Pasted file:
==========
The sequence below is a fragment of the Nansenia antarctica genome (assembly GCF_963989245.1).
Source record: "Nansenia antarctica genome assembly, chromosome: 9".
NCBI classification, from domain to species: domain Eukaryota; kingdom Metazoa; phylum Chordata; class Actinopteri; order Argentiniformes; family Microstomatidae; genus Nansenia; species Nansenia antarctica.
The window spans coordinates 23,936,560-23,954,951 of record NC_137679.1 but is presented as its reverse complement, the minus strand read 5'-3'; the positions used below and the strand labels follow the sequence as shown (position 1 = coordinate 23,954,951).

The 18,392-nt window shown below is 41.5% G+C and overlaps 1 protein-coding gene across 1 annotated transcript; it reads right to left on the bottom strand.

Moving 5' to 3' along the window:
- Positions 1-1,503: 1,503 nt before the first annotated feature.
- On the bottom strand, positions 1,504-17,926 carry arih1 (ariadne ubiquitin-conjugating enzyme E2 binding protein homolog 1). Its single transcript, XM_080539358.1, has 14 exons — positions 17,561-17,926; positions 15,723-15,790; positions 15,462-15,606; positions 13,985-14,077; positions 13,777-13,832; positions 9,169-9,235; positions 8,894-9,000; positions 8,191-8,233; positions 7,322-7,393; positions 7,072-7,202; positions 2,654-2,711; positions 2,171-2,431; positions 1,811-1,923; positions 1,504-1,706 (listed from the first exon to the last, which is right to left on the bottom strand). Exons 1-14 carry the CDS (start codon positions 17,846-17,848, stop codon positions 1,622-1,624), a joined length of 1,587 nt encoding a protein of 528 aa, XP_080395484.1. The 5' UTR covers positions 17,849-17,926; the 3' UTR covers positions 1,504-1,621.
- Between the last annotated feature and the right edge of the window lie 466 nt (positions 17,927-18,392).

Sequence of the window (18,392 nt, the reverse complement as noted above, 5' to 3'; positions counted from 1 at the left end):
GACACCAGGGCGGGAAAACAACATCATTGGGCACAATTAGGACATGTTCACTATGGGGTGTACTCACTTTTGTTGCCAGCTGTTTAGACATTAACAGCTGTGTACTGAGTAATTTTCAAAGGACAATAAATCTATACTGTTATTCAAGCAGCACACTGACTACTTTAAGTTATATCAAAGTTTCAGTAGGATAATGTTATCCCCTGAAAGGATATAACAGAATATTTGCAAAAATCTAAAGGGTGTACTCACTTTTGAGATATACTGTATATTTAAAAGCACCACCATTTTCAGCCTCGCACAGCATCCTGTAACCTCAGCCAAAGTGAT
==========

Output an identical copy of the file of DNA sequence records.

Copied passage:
The sequence below is a fragment of the Nansenia antarctica genome (assembly GCF_963989245.1).
Source record: "Nansenia antarctica genome assembly, chromosome: 9".
NCBI classification, from domain to species: domain Eukaryota; kingdom Metazoa; phylum Chordata; class Actinopteri; order Argentiniformes; family Microstomatidae; genus Nansenia; species Nansenia antarctica.
The window spans coordinates 23,936,560-23,954,951 of record NC_137679.1 but is presented as its reverse complement, the minus strand read 5'-3'; the positions used below and the strand labels follow the sequence as shown (position 1 = coordinate 23,954,951).

The 18,392-nt window shown below is 41.5% G+C and overlaps 1 protein-coding gene across 1 annotated transcript; it reads right to left on the bottom strand.

Moving 5' to 3' along the window:
- Positions 1-1,503: 1,503 nt before the first annotated feature.
- On the bottom strand, positions 1,504-17,926 carry arih1 (ariadne ubiquitin-conjugating enzyme E2 binding protein homolog 1). Its single transcript, XM_080539358.1, has 14 exons — positions 17,561-17,926; positions 15,723-15,790; positions 15,462-15,606; positions 13,985-14,077; positions 13,777-13,832; positions 9,169-9,235; positions 8,894-9,000; positions 8,191-8,233; positions 7,322-7,393; positions 7,072-7,202; positions 2,654-2,711; positions 2,171-2,431; positions 1,811-1,923; positions 1,504-1,706 (listed from the first exon to the last, which is right to left on the bottom strand). Exons 1-14 carry the CDS (start codon positions 17,846-17,848, stop codon positions 1,622-1,624), a joined length of 1,587 nt encoding a protein of 528 aa, XP_080395484.1. The 5' UTR covers positions 17,849-17,926; the 3' UTR covers positions 1,504-1,621.
- Between the last annotated feature and the right edge of the window lie 466 nt (positions 17,927-18,392).

Sequence of the window (18,392 nt, the reverse complement as noted above, 5' to 3'; positions counted from 1 at the left end):
GACACCAGGGCGGGAAAACAACATCATTGGGCACAATTAGGACATGTTCACTATGGGGTGTACTCACTTTTGTTGCCAGCTGTTTAGACATTAACAGCTGTGTACTGAGTAATTTTCAAAGGACAATAAATCTATACTGTTATTCAAGCAGCACACTGACTACTTTAAGTTATATCAAAGTTTCAGTAGGATAATGTTATCCCCTGAAAGGATATAACAGAATATTTGCAAAAATCTAAAGGGTGTACTCACTTTTGAGATATACTGTATATTTAAAAGCACCACCATTTTCAGCCTCGCACAGCATCCTGTAACCTCAGCCAAAGTGAT